|This thing is more highly evolved than me.|
The problem with my reasoning here is that when I think "infrared vision" I think of the night-stages in the Modern Warfare games, where my lovely IR goggles turn the dudes I need to shoot in the face into bright orange blobs against a dark background. While this is a more or less realistic portrayal of how modern infrared imaging gear works, it ignores the fact that IR-imaging gear is specifically designed and tuned to detect a very narrow range of infrared radiation; in the Call of Duty case that would be whatever wavelength corresponds to the ~37C body temperature of the guy trying to kill me. We've gotten extremely good at building wavelength-specific sensors as long as we know what wavelength we want to look for, so something like this isn't all that difficult from an electronics standpoint.
As I mentioned in an earlier post though, monochromatic sensors are pretty much nonexistent in nature, for various evolutionary reasons I'll discuss in a minute. That's problematic, because in the grand scheme of things there's a ton of infrared radiation around and a lot of is close to the same temperature/wavelength. Basically anything warm is radiating at some infrared frequency, including water, the ground, and the air. If you're looking for plants or cold-blooded animals to eat and/or not get eaten by, an IR sense is going to be entirely useless, since they're the same temperature/wavelength as their surroundings. You might have slightly better luck with endotherms, but they're still not THAT much hotter than their surroundings, and (contra the Discovery Institute) our designer apparently wasn't intelligent enough to give us infrared eyes with frequency-specific lock-in amplifiers on them. Essentially, unless you have extremely good spectral resolution, seeing in infrared would just look like the equivalent of a whiteout most of the time. Since the evolutionary advantages of seeing a constant whiteout are dubious, it's not too surprising that no random mutations with an infrared sense stuck around long enough to evolve the resolution they'd need to go all Splinter Cell on woodland creatures.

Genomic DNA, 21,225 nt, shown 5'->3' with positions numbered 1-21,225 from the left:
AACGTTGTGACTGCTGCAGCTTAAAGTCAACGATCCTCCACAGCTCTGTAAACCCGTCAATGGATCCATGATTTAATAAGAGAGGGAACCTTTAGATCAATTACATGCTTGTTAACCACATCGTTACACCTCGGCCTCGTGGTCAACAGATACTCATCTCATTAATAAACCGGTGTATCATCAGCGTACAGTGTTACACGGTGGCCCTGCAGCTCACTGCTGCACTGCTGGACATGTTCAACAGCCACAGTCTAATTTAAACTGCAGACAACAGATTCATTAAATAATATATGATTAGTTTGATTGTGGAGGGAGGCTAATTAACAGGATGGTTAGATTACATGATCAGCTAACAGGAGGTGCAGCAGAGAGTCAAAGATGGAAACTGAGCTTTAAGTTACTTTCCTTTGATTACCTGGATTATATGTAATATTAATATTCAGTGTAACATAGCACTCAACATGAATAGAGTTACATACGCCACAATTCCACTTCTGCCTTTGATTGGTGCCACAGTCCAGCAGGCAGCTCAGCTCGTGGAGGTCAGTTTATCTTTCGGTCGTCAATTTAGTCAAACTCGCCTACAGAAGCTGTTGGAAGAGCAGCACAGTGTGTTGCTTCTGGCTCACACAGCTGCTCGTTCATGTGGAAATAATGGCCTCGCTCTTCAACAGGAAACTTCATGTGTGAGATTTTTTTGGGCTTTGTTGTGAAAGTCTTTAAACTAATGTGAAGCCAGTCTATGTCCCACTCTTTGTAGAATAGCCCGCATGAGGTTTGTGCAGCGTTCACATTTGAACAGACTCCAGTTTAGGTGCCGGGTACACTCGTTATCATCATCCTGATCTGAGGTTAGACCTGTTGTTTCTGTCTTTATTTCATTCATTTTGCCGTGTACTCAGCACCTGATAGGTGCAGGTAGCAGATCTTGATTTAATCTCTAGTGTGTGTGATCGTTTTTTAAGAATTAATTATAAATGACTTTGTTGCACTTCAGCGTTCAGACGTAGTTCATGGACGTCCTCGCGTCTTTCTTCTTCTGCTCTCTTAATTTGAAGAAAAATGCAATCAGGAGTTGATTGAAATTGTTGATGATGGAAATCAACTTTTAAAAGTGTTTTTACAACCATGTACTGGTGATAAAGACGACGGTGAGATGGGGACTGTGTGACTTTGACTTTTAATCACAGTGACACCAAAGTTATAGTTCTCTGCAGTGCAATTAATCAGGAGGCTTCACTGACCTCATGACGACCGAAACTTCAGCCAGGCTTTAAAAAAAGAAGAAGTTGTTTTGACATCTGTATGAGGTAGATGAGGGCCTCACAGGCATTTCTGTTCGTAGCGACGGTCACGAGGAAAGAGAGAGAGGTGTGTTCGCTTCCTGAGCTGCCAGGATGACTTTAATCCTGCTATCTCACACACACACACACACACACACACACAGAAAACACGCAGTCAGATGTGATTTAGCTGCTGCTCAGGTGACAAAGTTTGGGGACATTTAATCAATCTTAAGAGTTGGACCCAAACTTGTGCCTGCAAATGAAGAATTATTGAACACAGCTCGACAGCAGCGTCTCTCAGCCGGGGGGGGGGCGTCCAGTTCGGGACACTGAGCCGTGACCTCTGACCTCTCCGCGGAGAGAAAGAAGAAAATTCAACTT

Practically speaking, visible light is a lot more useful. Assuming you're out in the woods looking for food, there's really only one source of visible-range light (the sun) to deal with; everything else is just reflecting varying amounts of that source (this is another advantage, as IR light tends to be absorbed by things rather than reflected). At night, if there's any kind of moon, you'll get the same spectrum from the reflected sunlight. So if you've only got a broadband detector (hello eye!) it makes a lot more sense, if you need good night vision, to evolve in the direction of making your visible-light detector work better (see cat eyes) than developing an IR sense that's going to be evolutionarily useless unless it's tuned to the precision of a military-spec lock-in amplifier. The aforementioned IR sense that some snakes have is more a backup than anything else; it's low-resolution and mostly just helps them figure out the general direction of prey until their senses of visible-light sight and smell can do the fine-location work. It's one of those mildly-useful-but-they-could-probably-live-without-it quirks of natural selection.
So as usual, video games have made me stupider. Possible next entry: why doesn't jumping on turtles give me extra lives?
Thanks to quora.com for the majority of the information here. No thanks to useless Wikipedia this time.